Did I mention that there were peaches in today's CSA delivery? At any rate - I added another jar of peach ginger jam to the cupboard, because the peaches were beyond ripe. The jam is tasty, but I really don't need more jam! I'm going to try using it on chicken or in baking. Maybe it will work as a substitute for applesauce?

CSA Monday

I know this was a rough year for the farmers... but today's CSA was very disappointing. Lettuce, corn on the cob, potatoes, zucchini, cucumber, shallots, grapes, a beefsteak tomato. Except for the grapes, that's all the usual stuff... but there was a lot less of it. If I didn't have so many plans this week, I would definitely need to supplement this week's delivery.

Dinner was smoked salmon with home fries (inspired by the smoked salmon hash at S&S, only less greasy), salad, washed down with Pretty Things Baby Tree (still love it!), followed by sesame candy and this peanut candy that I can't describe. Joe says it's like extra-peanutty halvah.

smoked salmon

Originally uploaded by stephykay
Well, it worked! And now the condo smells like a campsite. But the smoke alarm didn't go off (mine are very sensitive) and it tasted great. I will definitely have to play around with a few recipes.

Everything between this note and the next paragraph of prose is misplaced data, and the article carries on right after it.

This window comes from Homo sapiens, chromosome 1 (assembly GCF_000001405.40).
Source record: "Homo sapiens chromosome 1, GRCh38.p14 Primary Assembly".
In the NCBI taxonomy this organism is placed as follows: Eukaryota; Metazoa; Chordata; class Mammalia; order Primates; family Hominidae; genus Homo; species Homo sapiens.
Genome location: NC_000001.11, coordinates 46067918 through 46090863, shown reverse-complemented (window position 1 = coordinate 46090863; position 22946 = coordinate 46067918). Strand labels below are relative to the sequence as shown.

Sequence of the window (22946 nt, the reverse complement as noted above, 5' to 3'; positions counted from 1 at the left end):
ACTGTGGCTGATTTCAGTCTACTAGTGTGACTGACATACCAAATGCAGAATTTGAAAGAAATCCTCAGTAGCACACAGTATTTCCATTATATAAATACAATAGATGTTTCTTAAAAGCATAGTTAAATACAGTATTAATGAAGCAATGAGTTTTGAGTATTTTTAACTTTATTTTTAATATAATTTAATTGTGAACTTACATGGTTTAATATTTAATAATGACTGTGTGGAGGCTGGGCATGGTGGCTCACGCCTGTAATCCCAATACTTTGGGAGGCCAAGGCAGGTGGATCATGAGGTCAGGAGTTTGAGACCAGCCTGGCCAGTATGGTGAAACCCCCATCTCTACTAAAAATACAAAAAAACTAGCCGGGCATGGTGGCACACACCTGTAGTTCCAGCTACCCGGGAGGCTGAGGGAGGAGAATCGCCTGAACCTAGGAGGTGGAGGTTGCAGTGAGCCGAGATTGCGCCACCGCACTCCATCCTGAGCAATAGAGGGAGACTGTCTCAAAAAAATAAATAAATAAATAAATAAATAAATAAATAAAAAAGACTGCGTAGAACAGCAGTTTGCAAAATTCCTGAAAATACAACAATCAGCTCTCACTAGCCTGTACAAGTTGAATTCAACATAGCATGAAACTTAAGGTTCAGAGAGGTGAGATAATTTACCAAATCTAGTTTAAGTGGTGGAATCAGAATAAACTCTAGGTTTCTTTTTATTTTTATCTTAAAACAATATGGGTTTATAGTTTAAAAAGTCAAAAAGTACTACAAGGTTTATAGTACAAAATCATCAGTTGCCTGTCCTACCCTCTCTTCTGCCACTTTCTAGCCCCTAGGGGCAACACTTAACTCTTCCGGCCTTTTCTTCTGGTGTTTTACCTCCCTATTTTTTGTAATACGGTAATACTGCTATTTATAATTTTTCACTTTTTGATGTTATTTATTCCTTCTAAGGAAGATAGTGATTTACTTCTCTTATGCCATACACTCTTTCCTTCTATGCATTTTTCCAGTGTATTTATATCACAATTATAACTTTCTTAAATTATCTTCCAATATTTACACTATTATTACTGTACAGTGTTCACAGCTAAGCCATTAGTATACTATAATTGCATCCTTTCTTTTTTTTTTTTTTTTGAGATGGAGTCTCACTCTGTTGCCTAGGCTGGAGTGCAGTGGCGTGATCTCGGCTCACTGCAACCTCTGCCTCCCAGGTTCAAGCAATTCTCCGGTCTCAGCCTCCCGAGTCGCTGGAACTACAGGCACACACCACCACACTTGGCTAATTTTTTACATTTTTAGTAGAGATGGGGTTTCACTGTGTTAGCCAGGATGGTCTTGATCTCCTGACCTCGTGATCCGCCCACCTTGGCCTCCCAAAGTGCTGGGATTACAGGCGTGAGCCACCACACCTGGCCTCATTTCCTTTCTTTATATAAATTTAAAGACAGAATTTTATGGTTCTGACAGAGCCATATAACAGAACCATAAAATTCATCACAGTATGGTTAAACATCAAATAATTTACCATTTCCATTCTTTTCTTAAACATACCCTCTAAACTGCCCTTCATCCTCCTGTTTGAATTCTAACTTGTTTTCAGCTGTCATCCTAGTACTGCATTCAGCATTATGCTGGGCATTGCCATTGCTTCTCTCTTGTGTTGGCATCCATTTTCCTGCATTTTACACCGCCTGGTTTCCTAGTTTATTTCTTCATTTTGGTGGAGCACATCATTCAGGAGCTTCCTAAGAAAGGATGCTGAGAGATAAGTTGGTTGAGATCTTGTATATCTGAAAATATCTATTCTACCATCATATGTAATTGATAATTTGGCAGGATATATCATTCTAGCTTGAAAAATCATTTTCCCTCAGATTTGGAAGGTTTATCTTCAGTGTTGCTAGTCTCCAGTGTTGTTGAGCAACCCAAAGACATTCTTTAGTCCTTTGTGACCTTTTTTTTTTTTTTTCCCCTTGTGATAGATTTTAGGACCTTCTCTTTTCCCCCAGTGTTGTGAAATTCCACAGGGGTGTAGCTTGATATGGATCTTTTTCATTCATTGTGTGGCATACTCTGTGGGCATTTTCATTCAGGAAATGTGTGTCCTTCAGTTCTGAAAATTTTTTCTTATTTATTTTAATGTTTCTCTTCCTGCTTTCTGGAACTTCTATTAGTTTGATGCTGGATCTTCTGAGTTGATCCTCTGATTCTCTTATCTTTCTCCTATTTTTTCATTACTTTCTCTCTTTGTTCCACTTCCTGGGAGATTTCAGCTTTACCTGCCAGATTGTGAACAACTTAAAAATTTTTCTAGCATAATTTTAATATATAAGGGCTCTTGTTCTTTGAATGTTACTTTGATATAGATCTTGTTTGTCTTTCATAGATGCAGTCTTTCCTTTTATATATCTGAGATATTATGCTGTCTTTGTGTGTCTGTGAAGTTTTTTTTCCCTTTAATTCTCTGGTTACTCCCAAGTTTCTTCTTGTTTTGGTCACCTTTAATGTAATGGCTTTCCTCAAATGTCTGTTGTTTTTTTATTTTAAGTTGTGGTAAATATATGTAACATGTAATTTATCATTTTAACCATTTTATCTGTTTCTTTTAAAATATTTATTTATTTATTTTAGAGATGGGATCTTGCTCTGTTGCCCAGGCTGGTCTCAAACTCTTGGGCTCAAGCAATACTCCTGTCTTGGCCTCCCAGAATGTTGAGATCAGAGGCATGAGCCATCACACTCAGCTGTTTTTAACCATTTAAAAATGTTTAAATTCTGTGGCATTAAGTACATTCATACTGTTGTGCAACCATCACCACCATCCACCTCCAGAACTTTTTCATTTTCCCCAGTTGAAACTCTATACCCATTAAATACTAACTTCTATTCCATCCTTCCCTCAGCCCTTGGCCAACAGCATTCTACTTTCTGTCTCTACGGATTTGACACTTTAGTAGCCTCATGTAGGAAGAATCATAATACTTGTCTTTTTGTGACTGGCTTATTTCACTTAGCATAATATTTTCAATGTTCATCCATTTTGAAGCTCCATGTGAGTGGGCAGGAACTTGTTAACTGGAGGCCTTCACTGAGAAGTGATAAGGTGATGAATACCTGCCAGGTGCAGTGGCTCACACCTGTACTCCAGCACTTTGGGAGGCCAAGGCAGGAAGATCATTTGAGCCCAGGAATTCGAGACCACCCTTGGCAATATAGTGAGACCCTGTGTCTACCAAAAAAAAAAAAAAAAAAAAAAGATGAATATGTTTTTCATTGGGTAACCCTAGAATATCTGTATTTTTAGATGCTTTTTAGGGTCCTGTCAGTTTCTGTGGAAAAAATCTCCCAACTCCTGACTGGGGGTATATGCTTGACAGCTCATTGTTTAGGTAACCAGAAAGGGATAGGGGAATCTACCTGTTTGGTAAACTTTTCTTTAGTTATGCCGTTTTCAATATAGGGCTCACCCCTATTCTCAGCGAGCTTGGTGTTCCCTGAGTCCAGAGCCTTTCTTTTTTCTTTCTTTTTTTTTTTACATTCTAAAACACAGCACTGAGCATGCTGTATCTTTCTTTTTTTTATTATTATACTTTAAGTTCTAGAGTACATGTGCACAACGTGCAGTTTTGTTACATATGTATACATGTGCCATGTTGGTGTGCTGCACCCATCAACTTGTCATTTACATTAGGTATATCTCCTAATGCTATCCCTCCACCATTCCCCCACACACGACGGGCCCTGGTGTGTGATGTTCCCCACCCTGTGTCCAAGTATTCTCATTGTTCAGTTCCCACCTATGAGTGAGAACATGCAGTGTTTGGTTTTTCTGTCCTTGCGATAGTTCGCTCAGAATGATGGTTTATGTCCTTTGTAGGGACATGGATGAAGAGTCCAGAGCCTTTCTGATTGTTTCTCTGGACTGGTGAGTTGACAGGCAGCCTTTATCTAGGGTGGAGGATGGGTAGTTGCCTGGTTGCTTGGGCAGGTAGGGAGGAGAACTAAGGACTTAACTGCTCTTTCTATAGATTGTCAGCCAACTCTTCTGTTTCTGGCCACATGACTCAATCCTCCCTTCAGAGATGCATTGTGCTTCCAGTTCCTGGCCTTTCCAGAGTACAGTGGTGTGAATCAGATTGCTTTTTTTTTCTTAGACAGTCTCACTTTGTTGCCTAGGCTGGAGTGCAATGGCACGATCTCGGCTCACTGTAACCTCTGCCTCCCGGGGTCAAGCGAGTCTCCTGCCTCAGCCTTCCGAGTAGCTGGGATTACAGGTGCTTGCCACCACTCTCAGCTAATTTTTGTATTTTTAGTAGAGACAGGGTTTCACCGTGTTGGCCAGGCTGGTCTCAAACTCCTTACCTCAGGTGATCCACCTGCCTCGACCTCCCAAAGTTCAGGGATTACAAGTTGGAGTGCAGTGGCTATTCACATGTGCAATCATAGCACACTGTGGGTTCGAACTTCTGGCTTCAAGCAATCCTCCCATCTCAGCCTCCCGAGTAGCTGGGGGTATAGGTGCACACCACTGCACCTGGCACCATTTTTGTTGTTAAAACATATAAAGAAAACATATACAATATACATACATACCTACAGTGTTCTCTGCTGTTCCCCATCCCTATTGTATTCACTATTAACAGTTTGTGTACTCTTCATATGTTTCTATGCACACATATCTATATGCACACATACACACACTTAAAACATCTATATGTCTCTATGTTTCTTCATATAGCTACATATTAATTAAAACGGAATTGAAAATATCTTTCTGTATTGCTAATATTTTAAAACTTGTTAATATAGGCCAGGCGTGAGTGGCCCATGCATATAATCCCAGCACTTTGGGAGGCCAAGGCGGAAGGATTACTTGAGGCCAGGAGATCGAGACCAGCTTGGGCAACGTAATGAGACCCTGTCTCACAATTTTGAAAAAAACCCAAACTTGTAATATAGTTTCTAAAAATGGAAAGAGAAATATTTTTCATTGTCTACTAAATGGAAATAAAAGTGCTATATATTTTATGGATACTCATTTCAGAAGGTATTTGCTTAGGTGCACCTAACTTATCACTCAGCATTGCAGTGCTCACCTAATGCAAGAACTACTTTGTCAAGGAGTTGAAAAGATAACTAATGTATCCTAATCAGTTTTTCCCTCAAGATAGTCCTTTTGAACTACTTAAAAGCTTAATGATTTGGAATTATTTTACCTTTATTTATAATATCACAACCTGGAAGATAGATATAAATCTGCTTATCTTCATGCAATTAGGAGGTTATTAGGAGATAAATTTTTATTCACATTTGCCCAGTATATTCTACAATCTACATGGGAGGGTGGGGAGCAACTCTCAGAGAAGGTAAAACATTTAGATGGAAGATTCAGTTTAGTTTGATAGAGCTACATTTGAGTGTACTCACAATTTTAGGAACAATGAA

Friday, September 18, 2009

Wednesday, September 16, 2009


Here are a few things that caught my eye in the Wednesday food and dining sections...

Monday, September 14, 2009

corn soup

Originally uploaded by stephykay
I was thinking spicy corn chowder, but I decided I wanted sweet.

Started with a mirepoix (too many carrots, hence the orange specks), added raw corn kernels (which were of average sweetness), cooked that for a bit before adding milk and chicken stock (2:1 ratio), then finally peeled boiled potatoes. 30 minutes later I used the immersion blender.

1. I need to learn to cut corn off the cob without kernels flying around the kitchen.
2. The Le Creuset was too big for this dish, so it wasn't that deep... so the first time I used the immersion blender, it wasn't, well, immersed enough, so I made a bit of a mess.

Not too bad, but it still needs work. It's not sweet enough! Perhaps Vidalia onions could make up for the average corn? And too much carrot in my mirepoix. The orange specks do match the Dogfish Head Punkin Ale I was drinking while cooking. Yum!


Lettuce, potatoes (getting tired of potatoes), corn on the cob (getting tired of corn on the cob), a green bell pepper, tomatoes, lots of plums, peaches, and some green apples that look a lot like the ones in the yard next door. Now I'm dying to know if the apples lying in the yard are worth saving!

My first thought upon opening the crate: potatoes and corn again?! But I see that I have a couple of jalapenos - spicy corn chowder will make use of all of this.

The plums require a little more thought. I'm accustomed to black and red plums, not... green. They look like beach plums. I can make preserves of some sort, right? I wish I had paid more attention to the lady at Crane Beach who was picking them all.